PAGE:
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Also don't forget that a respirator is not a perfect catch-all, and that your clothing, hair and respirator cartridges themselves will be covered in asbestos which can and WILL dislodge at a later point. When you think about it There's very little point in wearing a mask inside the building and then taking it off and breathing the fibers from your clothes. They will be covered in fibres that will spread to your seats and anywhere else you go At the very least remember to bag your respirator (ideally replace the filters after each use), bag your clothes and shoes and wash them separately from other non contaminated stuff.

I'm not saying that I'm always so diligent, but if you're really concerned it's worth realizing that a mask alone doesn't offer full protection. Unless coupled with diligence after leaving the contaminated area it's really just a placebo.

The other scary thing about asbestos is that the fibres are totally inert and will NEVER break down once inside your longs. They're waterproof and fireproof and, theoretically at least, even 1 single fiber embedded in your lungs could lead to mesothelioma. Unfortunately science knows so little about exactly how the disease starts or is triggered, and Of course there are people who worked with for years and are fine, but there are also MANY of them who've died, and many people who never worked around it and still succumbed from incidental exposure. Life's a gamble that way I suppose.




www.tohellandback.net
rachelmackayy 


Location: New York
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photographer, explorer and world traveler

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Re: Asbestos
< Reply # 8 on 7/30/2015 2:48 AM >
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Most places I've been to have signs saying something along the lines of warning asbestos, but basically I wouldn't stress it too much if you wear a good respirator.




-Rachel-
I love to meet new people, send me an email if you'd like to meet up to go exploring or would like to talk and share experiences, photos or locations. rachelmackayyy@gmail.com
tniz 


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eternally curious

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Re: Asbestos
< Reply # 9 on 11/2/2015 6:53 AM >
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http://www.amazon....ds=p100+respirator

The link above is the mask I use as my favorite location is laden with asbestos. When you are looking for protection for toxic dusts and such a P100 rating is usually sufficient. They can be found in local hardware stores for between 20-35$ or on Amazon they start at about 12-13$. If you need something a bit cheaper an N95 or R95 is certainly better than nothing. R95 would be a little bit better because it is resistant to oil in the air as well.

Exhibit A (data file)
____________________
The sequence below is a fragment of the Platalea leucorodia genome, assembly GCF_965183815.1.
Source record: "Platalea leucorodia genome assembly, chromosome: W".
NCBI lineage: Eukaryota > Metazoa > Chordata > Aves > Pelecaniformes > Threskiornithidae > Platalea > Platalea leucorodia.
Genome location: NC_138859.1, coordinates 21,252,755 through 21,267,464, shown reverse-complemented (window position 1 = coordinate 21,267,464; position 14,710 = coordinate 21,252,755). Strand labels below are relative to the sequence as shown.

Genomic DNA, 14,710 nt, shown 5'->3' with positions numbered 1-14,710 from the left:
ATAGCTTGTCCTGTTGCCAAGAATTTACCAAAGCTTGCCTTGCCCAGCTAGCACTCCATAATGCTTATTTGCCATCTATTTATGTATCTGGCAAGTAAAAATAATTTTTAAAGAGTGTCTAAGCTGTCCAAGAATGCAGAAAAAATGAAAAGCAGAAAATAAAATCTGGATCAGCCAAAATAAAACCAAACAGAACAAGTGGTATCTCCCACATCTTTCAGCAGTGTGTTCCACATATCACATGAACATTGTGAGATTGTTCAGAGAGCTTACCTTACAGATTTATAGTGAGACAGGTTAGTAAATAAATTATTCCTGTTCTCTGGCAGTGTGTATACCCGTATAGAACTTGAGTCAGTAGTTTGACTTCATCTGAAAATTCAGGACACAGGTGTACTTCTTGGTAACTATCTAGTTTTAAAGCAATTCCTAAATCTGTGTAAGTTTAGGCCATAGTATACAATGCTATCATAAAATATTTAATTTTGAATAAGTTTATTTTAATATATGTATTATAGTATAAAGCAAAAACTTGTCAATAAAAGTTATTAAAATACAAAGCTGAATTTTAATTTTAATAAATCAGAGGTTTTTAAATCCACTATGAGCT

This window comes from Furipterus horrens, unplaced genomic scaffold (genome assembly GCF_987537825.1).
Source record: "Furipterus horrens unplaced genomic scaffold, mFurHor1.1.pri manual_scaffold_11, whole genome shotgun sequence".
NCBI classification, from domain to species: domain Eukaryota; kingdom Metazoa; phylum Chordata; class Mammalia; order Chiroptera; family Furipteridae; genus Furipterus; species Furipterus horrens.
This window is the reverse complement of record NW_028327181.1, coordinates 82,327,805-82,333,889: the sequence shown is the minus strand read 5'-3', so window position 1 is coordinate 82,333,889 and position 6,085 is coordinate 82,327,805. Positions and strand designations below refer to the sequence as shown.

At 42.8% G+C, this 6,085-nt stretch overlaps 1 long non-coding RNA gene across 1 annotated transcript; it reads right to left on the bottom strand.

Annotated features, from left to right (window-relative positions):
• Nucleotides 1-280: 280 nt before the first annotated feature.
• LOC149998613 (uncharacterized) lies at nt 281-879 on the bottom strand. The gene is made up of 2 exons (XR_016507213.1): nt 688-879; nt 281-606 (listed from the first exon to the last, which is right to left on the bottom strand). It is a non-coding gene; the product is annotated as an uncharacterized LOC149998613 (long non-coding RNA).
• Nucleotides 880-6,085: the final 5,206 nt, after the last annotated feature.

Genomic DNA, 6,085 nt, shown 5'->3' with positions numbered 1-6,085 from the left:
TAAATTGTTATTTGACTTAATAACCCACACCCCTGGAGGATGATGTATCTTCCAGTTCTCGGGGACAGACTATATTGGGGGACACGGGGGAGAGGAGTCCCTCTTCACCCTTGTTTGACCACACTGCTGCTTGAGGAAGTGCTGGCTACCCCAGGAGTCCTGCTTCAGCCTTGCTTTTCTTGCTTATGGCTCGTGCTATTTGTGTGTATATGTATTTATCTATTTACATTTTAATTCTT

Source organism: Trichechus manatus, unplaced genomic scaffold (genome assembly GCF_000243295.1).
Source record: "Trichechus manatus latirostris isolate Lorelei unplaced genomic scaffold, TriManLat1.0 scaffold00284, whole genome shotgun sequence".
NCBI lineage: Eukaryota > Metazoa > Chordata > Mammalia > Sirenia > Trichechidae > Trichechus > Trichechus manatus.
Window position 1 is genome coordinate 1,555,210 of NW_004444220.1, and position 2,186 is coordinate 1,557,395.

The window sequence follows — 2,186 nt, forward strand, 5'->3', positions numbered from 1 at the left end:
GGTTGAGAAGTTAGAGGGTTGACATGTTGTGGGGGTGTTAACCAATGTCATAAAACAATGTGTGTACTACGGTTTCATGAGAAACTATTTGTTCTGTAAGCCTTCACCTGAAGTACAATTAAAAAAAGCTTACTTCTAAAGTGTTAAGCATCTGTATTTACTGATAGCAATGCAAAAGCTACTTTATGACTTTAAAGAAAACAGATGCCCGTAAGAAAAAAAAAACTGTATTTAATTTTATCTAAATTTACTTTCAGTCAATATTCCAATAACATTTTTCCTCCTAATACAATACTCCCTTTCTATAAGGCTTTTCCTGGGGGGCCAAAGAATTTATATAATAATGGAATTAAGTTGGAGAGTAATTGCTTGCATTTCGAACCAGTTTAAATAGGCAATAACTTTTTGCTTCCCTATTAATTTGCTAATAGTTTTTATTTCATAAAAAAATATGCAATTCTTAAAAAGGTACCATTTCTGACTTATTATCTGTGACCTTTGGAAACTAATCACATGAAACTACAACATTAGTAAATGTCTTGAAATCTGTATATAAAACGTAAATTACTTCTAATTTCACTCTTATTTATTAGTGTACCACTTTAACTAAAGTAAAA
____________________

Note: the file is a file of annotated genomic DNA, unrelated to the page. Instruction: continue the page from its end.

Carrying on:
the TL;DR of ratings

N95- Will remove 95% of the bad shit from the air, not resistant to oil.
R95- Will remove 95% of the bad shit from the air, is resistant to oil.
P100-Will remove 100% (or pretty damn close) of the bad shit from the air.
If you can afford a P100, Get it. Cancer is a bad time.




Deuterium 


Location: PNW
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Re: Asbestos
< Reply # 10 on 11/10/2015 7:04 AM >
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There's a good thread here http://www.uer.ca/...=1&threadid=108617 but something I could add on.



A commonly sold combo like the one above is a simple gas mask that provides protection against high levels of ORGANIC VAPOR fumes from collision repair products or spray paint. The outer filter catches paint mist and the chemical gas cartridge absorbs solvent fumes, but ASBESTOS slip right through them. OV cartridges are great for collision techs who work around paint all day, but they're about as useless as ammonia or chlorine filters for most exploration purposes.




Straight P100 particulate filters block asbestos and toxic solid substances like lead, cadmium and infectious dust. They're much lighter, cheaper and last longer. You replace them when breathing resistance gets uncomfortably high.

Since P100 particulate filters are ineffective against spray paint fumes and anyone familiar with protective gears know that, it might be more believable if you ever have to explain why you have them.



P100/OV cartridges have a P100 filter and a chemical gas cartridge stacked together. They're more expensive and tiring, because the chemical gas filter adds significant weight and breathing resistance. As explained in the other thread, the color band provides easy visual indication.

For example
black means organic vapors/paint fumes.
Yellow means acid vapor and organic combo.



[last edit 11/10/2015 7:22 AM by Deuterium - edited 3 times]

UER Forum > UE Tutorials, Lessons, and Useful Info > Asbestos (Viewed 4606 times)